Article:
Mould Toxicity: Is Your Makeup a Breeding Ground

clean makeup skincare toxic

While there are several “good” mould types, like penicillin used in antibiotics and blue cheese, any mould growing on your makeup is terrible news. Mould can start developing on your cosmetic products when they expire, aren’t stored properly, or aren’t kept clean. For example, blush and powder brushes that aren’t cleaned thoroughly every couple of weeks are notorious for developing toxic moulds and fungus.

But the best way to ensure that you aren’t exposing yourself to dangerous moulds through cosmetics is through education. So we’ve found everything you need to know about mould toxicity and makeup.

Mould and your Health

When it comes to mould exposure, the most common symptoms are wheezing, stuffiness, irritated skin, and watery or itchy eyes. These symptoms can occur from living in a space contaminated by mould or applying a mouldy foundation all over your face multiple times per week. No matter how you’re exposed to toxic mould, it’s going to have a negative impact on your overall health.

For this reason, it’s incredibly important to take every precaution to avoid mould formation on your cosmetics and other beauty products.

Mould Growth in Cosmetics

Often, it’s difficult to tell if your cosmetics have been tainted by mould, unlike the loaf of bread in your kitchen that’s sprouted furry white and blue spots. So while your makeup might grow these little fuzzy patches, they don’t develop nearly as quickly as they do on food products, which means you’ll likely use them while they are contaminated.

The primary reason mould starts growing in cosmetics is that they’ve passed their expiration date. If your favourite concealer expired a year ago, but it still looks okay, don’t risk it! Even though regular makeup and clean beauty contain preservatives to fend off bacteria, these aren’t always 100 percent effective.

Mould is also more likely to grow if you store your cosmetics in a warm, moist, or humid place, as both of these are breeding grounds for bacteria.

If you’re suspicious about a beauty product that has no expiration date, rely on your senses to tell you if it’s safe to use. When gone mouldy, lots of products will feel, look, or smell differently.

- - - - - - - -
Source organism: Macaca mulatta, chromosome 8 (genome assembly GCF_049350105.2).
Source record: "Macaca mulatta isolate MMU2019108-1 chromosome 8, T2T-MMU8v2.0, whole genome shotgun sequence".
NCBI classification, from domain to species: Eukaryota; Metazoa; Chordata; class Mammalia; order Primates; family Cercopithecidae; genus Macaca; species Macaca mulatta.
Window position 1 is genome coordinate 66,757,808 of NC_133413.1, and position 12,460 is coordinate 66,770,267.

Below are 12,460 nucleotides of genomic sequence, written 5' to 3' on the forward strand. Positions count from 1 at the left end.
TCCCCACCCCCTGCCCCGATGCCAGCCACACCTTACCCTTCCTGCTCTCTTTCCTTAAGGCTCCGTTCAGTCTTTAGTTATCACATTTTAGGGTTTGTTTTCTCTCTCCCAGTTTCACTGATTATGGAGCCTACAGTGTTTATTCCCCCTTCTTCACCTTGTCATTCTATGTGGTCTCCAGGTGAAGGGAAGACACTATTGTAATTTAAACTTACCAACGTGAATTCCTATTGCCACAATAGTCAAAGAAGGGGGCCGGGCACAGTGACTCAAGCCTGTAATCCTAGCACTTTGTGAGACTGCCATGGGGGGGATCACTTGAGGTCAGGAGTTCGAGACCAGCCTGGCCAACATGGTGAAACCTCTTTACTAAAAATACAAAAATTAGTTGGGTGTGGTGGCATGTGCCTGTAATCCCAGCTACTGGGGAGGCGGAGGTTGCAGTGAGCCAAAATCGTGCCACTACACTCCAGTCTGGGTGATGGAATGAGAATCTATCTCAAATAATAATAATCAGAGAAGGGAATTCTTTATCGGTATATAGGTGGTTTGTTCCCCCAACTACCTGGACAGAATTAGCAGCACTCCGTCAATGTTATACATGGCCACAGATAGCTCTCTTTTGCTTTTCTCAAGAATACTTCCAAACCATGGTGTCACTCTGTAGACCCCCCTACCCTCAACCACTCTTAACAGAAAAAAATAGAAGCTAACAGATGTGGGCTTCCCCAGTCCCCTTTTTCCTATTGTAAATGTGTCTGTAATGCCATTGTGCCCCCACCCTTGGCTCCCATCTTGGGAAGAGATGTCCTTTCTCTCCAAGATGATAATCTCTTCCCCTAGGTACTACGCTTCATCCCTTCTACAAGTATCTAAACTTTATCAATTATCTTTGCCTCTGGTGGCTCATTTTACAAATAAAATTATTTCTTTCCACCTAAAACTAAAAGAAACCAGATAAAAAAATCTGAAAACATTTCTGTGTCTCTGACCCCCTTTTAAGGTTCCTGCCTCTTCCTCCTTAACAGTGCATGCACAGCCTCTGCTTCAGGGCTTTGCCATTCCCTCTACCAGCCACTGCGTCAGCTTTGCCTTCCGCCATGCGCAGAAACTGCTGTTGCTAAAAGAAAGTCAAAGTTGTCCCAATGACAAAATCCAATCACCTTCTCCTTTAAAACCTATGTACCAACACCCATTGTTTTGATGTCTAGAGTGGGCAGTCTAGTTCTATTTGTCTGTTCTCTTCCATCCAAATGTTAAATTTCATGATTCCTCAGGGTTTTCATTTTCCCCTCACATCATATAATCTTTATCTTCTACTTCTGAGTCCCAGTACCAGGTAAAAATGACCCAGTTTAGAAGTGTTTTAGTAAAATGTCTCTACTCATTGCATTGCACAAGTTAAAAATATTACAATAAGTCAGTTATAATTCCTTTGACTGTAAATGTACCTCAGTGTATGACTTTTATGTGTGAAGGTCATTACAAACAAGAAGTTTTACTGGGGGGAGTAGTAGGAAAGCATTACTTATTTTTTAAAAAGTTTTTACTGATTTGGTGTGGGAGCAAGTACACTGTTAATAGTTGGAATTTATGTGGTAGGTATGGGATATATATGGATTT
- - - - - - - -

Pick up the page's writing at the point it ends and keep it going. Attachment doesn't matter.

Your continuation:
The Impact of Mold on your Skin

The skin on your face is very sensitive, which is why it’s crucial to avoid using products that have been contaminated with mould. After using mouldy cosmetics, you may notice itchiness, red patches or a rash, hives, inflammation, or even acne for those who are prone to breakouts. But if you’ve got a perfectly functioning immune system, your skin might not have any reaction at all, which is why you’ve got to be wary about the state of your cosmetics.

Applying mouldy beauty products, like mascara, around your eyes could lead to itchiness, redness, or swelling.

Clean Preservatives and their Purpose

While we don’t want preservatives in the food we eat, clean preservatives can be a helpful addition to cosmetics as they extend the life of the product. Instead of chemical-based preservatives, clean beauty brands use natural preservatives like salt, alcohol, ascorbic acid, rosemary oil extract, phenols, benzoic acid, oregano extract, and more. These are all completely safe ingredients that won’t do any damage to your skin or overall well-being.

These clean preservatives prevent the growth of toxic bacteria and moulds without causing skin irritation, disrupting your hormones and endocrine system, or impacting your reproductive health. These are all possible side effects of using parabens and chemical-based preservatives. Synthetic preservatives and formaldehyde-releasing preservatives are by far the worst for your skin and overall health, so always check the ingredient label on cosmetics and other beauty products before purchasing. If you’re unsure of how to go about this, the Think Dirty app can help!

Disclosure: We are a professional review and product rating website and mobile app that receives compensation from the companies whose products we review and rate. We are independently owned and the opinions expressed here are our own interpretations of a trusted source.

Mould Toxicity: Is Your Makeup a Breeding Ground was originally published in Think Dirty on Medium, where people are continuing the conversation by highlighting and responding to this story.

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